Rogue "Pothole Robin Hood" Fills Road Cavities With Mosaic Art
“What he does is really beautiful and creative.”
A Chicago artist has been traveling around the country, beautifying ugly potholes by turning them into miniature works of art. Jim Bachor uses Italian glass and marble to create gorgeous mosaics to fill in the potholes, with no funding (or permission) from local authorities.
"People loved it and thought it was funny," Bachor says of his first pothole mosaic in 2013. "Was it legal? I still don't know. I decided to turn my hobby into a bit of a Robin Hood thing. If I had to ask for permission, I wouldn't be doing this." Here's why Bachor does what he does, and the public reaction to his art.
Bachor doesn't just create mosaics that look pretty—he also likes to make social commentary through his designs. In Washington D.C. he filled a pothole with a spine, "to remind people of what that is." In New York, where he has been dubbed the "Pothole Picasso," Bachor has created mosaics of cockroaches and rats.
Bachor was commissioned by the #RelistWolves Campaign, an organization campaigning to have the Northern Rocky Mountain wolf reclassified as an endangered species, to fill D.C. potholes with mosaics of wolves. "What he does is really beautiful and creative, and we thought his work would help to raise awareness," says group co-founder Samantha Attwood.
One wolf mosaic was installed outside a bookstore called Solid State Books, which helped raise awareness about the campaign. "The store put up a display with books and information about relisting the wolves, and they made sure that Jim's pothole didn't get covered up by cars parking there," Atwood said. "It became a wonderful partnership that is still resonating."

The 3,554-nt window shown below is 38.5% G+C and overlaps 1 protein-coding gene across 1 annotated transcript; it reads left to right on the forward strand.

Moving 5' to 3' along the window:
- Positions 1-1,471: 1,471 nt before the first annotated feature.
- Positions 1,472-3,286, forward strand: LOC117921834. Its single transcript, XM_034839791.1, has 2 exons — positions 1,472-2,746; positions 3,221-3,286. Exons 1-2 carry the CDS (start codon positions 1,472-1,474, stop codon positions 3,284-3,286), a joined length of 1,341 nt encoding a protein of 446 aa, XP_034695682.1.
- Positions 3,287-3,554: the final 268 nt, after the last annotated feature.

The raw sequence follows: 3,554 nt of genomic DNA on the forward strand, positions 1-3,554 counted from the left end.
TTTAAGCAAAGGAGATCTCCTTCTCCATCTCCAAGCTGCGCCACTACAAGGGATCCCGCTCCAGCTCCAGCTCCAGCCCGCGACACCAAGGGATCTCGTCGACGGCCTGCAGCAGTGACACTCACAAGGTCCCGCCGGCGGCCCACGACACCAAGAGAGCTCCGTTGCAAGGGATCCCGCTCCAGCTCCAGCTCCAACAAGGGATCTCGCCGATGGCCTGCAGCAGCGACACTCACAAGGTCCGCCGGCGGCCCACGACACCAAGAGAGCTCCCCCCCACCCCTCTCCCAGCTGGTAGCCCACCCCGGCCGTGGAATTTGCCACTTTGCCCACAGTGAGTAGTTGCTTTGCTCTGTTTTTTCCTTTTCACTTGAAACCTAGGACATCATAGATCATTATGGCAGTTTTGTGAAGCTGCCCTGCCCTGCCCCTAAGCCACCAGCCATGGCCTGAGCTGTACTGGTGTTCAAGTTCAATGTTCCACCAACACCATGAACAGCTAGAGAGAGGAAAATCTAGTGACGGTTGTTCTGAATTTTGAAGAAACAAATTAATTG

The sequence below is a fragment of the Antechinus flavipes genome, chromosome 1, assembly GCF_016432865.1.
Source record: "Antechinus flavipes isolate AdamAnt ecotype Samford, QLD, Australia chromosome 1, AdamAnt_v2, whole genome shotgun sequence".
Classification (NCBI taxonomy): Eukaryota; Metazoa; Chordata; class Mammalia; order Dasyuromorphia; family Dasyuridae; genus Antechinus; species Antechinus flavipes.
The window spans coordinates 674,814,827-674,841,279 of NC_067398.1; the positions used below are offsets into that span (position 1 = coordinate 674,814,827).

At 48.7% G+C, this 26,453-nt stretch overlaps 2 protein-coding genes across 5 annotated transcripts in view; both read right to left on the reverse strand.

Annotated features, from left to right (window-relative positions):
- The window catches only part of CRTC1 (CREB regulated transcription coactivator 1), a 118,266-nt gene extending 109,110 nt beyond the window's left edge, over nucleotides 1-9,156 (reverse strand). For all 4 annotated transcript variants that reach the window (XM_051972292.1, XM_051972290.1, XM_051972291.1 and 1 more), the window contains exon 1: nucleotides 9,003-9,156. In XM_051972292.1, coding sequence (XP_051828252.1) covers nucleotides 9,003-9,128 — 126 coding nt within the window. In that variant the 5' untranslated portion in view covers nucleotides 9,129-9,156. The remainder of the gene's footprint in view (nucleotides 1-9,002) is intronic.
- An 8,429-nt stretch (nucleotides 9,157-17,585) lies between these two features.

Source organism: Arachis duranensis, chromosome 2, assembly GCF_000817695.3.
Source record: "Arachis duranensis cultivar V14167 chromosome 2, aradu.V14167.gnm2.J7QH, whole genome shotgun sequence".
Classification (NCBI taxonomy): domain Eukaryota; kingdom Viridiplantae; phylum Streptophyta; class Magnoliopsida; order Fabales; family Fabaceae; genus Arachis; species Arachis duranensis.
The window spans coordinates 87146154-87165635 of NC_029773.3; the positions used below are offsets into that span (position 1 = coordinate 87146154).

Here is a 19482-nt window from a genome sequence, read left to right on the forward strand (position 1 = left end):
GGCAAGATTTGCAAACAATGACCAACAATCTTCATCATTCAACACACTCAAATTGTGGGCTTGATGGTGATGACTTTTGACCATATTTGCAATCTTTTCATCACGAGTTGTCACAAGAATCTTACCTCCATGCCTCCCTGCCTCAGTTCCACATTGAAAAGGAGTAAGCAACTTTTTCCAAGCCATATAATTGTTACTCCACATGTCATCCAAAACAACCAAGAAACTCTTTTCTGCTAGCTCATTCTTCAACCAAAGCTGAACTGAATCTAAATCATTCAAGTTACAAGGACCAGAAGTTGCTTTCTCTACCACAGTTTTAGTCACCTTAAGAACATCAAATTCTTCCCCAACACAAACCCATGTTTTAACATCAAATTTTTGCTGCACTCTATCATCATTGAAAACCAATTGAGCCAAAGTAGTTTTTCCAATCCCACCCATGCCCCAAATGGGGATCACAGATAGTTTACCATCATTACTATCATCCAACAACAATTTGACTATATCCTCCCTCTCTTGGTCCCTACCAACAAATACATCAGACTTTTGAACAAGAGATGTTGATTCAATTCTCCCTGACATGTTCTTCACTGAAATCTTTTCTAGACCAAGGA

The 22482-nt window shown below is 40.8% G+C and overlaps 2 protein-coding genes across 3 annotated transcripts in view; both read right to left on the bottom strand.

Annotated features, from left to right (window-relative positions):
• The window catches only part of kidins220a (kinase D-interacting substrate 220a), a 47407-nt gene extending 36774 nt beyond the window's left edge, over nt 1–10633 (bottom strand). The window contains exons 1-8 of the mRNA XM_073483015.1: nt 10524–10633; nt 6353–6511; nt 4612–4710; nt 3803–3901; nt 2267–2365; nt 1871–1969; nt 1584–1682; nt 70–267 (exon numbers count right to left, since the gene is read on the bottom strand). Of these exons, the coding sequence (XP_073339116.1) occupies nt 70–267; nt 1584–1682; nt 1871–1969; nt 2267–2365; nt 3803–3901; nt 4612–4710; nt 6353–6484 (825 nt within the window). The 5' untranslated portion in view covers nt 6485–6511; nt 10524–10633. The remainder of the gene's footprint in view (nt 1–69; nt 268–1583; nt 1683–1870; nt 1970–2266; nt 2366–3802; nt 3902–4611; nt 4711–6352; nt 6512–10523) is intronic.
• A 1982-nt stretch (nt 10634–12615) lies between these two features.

So how does Bachor find the perfect pothole? The artist says he researches future work sites, preferring cavities measuring 18 inches by 24 inches. "The perfect pothole is actually really hard to find," Bachor says. "It has to be on the edge of a road that isn't too beat up, and people have to be able to see it from five or six feet away. The pothole can't be in the middle of the street because I don't want to block traffic and I don't want to get hit. And if I show up and a car is parked over the pothole, it's game over. I could be waiting for days."
Bachor first became interested in mosaic art after a trip to Pompeii, Italy in the late 1990s. "A guide pointed out a mosaic on the site and said the art looked the same as the artist intended 2,000 years ago because marble and glass don't fade," he says. "It blew me away to think that an art form could endure for centuries after I was gone."
Bachor decided to try putting his art to public use after being frustrated with potholes in his neighborhood. "In 2013, the potholes in my neighborhood were particularly bad," he says. "I remember thinking that potholes were an unsolvable problem that was fixed temporarily, then always had to be redone. Everyone hates them. I thought, 'Why not take this durable art form that I'm so passionate about and fix this problem?'"